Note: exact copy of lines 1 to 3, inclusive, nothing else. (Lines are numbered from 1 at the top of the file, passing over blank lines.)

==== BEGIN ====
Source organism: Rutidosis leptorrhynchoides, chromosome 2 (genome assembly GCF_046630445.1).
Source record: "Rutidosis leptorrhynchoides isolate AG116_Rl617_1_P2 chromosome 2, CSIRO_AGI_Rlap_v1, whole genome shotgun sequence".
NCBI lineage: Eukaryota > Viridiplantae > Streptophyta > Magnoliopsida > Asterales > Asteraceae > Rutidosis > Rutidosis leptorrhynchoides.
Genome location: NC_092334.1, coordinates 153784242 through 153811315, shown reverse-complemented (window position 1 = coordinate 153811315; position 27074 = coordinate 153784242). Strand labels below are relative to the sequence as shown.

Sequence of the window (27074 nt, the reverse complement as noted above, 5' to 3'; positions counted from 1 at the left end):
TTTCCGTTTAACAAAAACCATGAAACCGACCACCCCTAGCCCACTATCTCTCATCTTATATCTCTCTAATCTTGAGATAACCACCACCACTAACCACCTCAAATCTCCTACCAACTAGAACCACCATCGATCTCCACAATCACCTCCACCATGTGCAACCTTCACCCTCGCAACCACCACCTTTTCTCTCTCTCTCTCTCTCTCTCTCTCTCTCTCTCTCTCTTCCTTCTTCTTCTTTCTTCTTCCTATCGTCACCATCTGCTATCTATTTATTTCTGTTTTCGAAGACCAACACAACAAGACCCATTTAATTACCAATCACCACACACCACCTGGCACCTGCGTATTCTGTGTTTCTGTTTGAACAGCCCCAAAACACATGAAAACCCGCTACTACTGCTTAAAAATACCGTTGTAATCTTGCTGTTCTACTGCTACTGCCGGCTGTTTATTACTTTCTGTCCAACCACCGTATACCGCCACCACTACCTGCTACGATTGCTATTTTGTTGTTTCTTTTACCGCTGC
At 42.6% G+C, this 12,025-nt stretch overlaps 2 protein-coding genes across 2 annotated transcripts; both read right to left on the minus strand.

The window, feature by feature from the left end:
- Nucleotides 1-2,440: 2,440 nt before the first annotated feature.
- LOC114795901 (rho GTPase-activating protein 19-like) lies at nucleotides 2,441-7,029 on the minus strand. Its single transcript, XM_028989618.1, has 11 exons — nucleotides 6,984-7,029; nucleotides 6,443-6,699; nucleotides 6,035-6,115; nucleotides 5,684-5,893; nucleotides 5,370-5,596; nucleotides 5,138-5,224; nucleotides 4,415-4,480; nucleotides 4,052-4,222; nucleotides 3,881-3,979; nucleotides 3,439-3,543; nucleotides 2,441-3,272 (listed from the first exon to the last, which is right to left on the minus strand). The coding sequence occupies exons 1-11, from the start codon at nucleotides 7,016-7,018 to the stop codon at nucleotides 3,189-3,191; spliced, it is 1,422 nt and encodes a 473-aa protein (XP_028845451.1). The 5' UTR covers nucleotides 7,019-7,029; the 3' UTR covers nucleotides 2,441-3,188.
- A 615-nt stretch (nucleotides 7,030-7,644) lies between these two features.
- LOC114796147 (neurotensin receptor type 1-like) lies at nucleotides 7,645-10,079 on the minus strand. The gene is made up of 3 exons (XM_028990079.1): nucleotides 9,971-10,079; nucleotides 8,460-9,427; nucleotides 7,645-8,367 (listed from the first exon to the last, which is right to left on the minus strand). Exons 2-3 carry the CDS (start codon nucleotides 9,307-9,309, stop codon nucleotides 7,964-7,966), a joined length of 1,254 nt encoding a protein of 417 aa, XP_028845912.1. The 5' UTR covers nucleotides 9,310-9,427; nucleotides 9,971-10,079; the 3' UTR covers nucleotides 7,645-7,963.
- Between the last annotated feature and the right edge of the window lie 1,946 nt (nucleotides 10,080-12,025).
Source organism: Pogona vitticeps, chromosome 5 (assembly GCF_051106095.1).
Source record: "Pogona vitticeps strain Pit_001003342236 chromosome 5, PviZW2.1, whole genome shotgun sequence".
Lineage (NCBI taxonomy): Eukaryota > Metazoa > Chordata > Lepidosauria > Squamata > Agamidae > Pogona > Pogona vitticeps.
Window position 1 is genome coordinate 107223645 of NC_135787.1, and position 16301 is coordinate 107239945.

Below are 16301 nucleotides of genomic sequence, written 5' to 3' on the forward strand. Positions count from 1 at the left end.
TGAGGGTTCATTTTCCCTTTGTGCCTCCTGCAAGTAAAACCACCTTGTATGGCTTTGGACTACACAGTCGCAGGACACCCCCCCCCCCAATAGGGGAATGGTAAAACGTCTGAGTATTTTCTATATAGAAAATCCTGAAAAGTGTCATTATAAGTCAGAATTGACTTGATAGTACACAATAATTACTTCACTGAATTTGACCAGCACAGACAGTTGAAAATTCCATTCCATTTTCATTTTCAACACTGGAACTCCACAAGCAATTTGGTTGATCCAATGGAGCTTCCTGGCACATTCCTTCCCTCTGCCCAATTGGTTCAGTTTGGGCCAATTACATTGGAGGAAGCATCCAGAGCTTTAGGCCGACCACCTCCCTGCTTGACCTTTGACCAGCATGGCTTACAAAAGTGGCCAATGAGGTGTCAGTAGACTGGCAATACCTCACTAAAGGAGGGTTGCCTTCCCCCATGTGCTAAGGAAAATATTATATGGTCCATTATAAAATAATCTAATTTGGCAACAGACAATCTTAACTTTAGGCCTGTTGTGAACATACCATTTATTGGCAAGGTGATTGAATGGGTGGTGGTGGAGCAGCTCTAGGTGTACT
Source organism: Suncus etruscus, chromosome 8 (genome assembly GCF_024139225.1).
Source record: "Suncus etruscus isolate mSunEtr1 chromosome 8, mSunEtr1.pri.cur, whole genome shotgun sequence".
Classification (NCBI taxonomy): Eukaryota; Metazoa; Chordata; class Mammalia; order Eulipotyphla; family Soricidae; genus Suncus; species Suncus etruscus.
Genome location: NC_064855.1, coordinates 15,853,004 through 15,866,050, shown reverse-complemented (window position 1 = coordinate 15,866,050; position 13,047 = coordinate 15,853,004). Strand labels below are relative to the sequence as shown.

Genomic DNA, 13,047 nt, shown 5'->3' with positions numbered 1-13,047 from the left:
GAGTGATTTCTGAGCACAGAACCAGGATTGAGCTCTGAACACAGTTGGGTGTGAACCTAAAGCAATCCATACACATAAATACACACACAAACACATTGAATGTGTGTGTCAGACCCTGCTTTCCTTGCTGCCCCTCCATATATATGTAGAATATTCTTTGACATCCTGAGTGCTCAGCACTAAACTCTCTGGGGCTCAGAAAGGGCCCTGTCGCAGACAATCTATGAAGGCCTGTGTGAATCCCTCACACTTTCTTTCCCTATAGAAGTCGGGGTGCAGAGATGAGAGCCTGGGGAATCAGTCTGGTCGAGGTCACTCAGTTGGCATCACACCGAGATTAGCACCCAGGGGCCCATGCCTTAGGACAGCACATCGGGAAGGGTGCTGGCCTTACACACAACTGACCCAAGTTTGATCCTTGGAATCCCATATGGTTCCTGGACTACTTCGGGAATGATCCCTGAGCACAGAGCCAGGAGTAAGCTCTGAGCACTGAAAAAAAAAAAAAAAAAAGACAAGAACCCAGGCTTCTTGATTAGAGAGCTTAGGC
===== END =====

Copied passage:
Source organism: Rutidosis leptorrhynchoides, chromosome 2 (genome assembly GCF_046630445.1).
Source record: "Rutidosis leptorrhynchoides isolate AG116_Rl617_1_P2 chromosome 2, CSIRO_AGI_Rlap_v1, whole genome shotgun sequence".
NCBI lineage: Eukaryota > Viridiplantae > Streptophyta > Magnoliopsida > Asterales > Asteraceae > Rutidosis > Rutidosis leptorrhynchoides.